Keepapitchinin, the Mormon History blog » Ads You’re Not Going to See Again Anytime Soon – Chapter 12
 


Ads You’re Not Going to See Again Anytime Soon – Chapter 12

By: Ardis E. Parshall - November 20, 2008

The heading on this one from a 1949 Improvement Era just made me laugh — can you twist your mind far enough to imagine your EQP, or any other man in your ward, responding to the bishop’s call this way?



19 Comments »

  1. Apparently EQP’s have digressed from this domestic status since then…

    Comment by Ben — November 20, 2008 @ 10:13 am

  2. Wow. I’m having a hard time visualizing either of my grandfathers ever doing a single dish. They must have both known how to run a dishwasher, but I’m really drawing a blank. Why would doing dishes have been a gender specific chore? It’s not like they had to head out to the barn to feed the animals!

    Comment by Researcher — November 20, 2008 @ 10:24 am

  3. I thought it was the “grab my hat” part that nobody would say anymore.

    Washing the dinner dishes was always my dad’s job. A deal he worked out with my mom, while he was a student during the first seven years of their marriage. She’d fix dinner, they’d eat, he’d wash the dishes and go study, undisturbed, for six hours.

    Except for the six hours’ study, it’s still that way, 59 years later. (Which, if you do the arithmetic, takes you back to 1949, the year this ad was published.)

    Comment by Mark B. — November 20, 2008 @ 10:29 am

  4. Your parents had a better division of labor than mine, I think, Mark. Sometimes when my father would call on my mother to say the blessing, she would retort, “I shopped for it. I cooked it. I served it. I’ll be cleaning up after it. Now you want me to bless it, too?”

    Comment by Ardis E. Parshall — November 20, 2008 @ 11:00 am

  5. I do the cooking and the dishes at our house, with some help from the kids. But it is still her kitchen. Go figure.

    Comment by BruceC — November 20, 2008 @ 11:28 am

  6. Awesome stuff. Thanks Ardis.

    Comment by Christopher — November 20, 2008 @ 1:41 pm

  7. I just showed this to my wife and she had this thought: maybe the picture of the man on the phone is the bishop, and the statement about washing the dishes is still a woman? Nowhere in the text does it refer to a man washing the dishes, and the ad is probably directed at the women.

    Comment by Ben — November 20, 2008 @ 1:56 pm

  8. Hmmm. Sister Ben might be right, except that a man is more apt to “grab” his hat than a woman is, no? (What has Keepa come to, that we are parsing old ads this way? {grin})

    Comment by Ardis E. Parshall — November 20, 2008 @ 2:07 pm

  9. Good catch on the hat, Ardis.

    Comment by Ben — November 20, 2008 @ 2:12 pm

  10. Hah! Sexism raises its ugly head again. I’ll have you know that I do all the dishwashing in our house. There was a period of time when Sandra used to get a bit miffed when I’d tell her that the dishes in the dishwasher were clean, because she thought I was hinting that she should unload them. I had to explain to her (a few times, before she believed me) that what I was really saying was, “Please don’t put any dirty items in there, because what’s in there is already clean.” ..bruce..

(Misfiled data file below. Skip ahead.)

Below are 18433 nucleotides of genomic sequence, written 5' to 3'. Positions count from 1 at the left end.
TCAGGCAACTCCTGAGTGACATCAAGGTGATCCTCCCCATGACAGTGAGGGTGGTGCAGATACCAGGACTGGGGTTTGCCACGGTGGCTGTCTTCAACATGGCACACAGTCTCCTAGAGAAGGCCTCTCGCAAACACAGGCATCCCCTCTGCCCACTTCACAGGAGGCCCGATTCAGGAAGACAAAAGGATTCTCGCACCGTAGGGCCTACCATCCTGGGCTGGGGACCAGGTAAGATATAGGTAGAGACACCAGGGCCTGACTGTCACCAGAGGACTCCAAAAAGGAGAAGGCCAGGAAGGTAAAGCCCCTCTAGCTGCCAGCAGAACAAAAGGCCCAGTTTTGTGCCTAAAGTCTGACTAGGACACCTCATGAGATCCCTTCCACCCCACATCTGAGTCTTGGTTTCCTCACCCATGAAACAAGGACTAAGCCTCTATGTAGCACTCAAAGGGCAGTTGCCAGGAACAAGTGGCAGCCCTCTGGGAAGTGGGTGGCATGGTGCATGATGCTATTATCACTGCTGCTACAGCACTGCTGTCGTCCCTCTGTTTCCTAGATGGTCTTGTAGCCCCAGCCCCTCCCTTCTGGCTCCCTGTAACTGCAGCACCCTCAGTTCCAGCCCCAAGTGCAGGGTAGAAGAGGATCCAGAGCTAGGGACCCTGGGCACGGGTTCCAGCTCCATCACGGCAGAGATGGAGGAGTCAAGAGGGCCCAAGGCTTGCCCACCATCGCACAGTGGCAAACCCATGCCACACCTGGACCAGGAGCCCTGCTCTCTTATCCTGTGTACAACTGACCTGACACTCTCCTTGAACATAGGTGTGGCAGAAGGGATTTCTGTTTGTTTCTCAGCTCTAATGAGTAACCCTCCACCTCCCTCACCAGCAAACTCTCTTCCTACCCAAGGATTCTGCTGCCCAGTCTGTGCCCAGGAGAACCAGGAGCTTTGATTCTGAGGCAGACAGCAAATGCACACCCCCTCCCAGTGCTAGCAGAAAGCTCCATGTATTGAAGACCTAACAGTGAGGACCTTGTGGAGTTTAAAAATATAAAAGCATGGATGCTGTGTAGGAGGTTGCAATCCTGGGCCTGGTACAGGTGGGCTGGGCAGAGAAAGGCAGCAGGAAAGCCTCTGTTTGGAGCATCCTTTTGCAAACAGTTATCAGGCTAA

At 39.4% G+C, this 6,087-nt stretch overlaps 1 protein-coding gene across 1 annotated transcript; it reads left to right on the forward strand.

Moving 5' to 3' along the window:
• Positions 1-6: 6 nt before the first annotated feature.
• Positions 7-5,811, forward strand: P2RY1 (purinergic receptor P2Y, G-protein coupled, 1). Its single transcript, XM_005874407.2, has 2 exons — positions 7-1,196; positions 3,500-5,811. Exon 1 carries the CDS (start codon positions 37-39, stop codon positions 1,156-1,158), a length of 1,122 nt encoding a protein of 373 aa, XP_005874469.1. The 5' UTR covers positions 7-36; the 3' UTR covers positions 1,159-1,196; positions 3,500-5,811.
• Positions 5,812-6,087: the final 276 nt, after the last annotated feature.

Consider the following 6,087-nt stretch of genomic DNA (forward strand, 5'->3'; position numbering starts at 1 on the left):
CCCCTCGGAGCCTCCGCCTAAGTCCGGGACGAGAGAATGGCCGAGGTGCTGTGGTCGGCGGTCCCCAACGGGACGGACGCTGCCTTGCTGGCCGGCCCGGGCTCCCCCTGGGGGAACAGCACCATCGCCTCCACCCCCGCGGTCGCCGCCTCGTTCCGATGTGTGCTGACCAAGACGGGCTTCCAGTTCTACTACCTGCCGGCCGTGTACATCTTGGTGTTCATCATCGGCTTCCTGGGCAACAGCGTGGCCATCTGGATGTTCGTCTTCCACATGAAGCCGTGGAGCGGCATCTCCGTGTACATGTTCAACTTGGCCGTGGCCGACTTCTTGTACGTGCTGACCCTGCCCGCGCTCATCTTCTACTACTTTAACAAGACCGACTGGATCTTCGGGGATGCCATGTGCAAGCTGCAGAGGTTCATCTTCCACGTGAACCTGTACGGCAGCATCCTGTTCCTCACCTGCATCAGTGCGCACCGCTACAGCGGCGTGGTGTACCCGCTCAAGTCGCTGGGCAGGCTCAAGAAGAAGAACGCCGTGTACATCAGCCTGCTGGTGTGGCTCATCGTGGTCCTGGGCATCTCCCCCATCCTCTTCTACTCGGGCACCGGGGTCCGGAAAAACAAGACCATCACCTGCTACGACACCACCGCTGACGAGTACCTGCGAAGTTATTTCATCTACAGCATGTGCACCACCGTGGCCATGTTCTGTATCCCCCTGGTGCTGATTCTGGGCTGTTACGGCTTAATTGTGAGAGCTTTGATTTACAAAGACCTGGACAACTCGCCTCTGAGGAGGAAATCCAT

Comment by bfwebster — November 20, 2008 @ 2:17 pm

  11. No, Ben, even before the hat, which Ardis caught, you have to use basic principles of illustrated advertising.

    The only “spoken” words in the ad are said to, not by, the bishop.

    The drawing shows a person speaking. Or else he’s gasping for air, or laughing, or something. But none of those is likely. He’s speaking.

    QED.

    Comment by Mark B. — November 20, 2008 @ 3:24 pm

  12. I can’t get over the visual of the dishes looking like they’ve been dumped into the dishwasher without any order or separation. I just can’t picture my wife letting me even touch the dishwasher if I tried to “stack ‘em” like that picture.

    Comment by Ray — November 20, 2008 @ 3:44 pm

  13. BruceC. I thought I was the only one who did the cooking and dishes in my wife’s kitchen. Now I don’t feel all alone.

    Comment by Steve C. — November 20, 2008 @ 6:44 pm

  14. I always wanted pasteurized dishes.

    Comment by Coffinberry — November 20, 2008 @ 8:45 pm

  15. Steve, I do the cooking, but DW won’t let me touch the dishwasher. Frankly, I don’t grieve the loss.

    Comment by Ray — November 20, 2008 @ 9:22 pm

  16. I always wanted pasteurized dishes.

    Or melted lipstick. Ha. I’m slow…took me a minute to realize they were talking about lipstick ON the dishes.

    Yeah, I’m that dense sometimes.

    p.s. My first thought on seeing this was, “Is this for real?”

    Fun stuff, Ardis.

    Comment by m&m — November 21, 2008 @ 12:16 am

  17. I’ve decided what I am buying myself for Christmas this year.

    Comment by Justin — November 21, 2008 @ 7:18 am

  18. “Gifts with a lift” — you’ll be the envy of your ward, Justin, when grab your hat and tell your bishop what you gave yourself.

    Keepa has found its purpose in life: personal gift consultant!

    Comment by Ardis E. Parshall — November 21, 2008 @ 7:46 am

  19. OK, this one is funny and ought be in your list Ardis.

    Someone at T&S forgot to pay their DNS bill. So when I went to read their latest post I got this:

    http://www.libertypages.com/cgw/wp-content/uploads/2008/11/tsbad.jpg

    “Mormon Garments”
    Bargin Prices. Smart Deals. Save on Mormon Garments!

    LOL.

    Comment by Clark — November 21, 2008 @ 9:40 am

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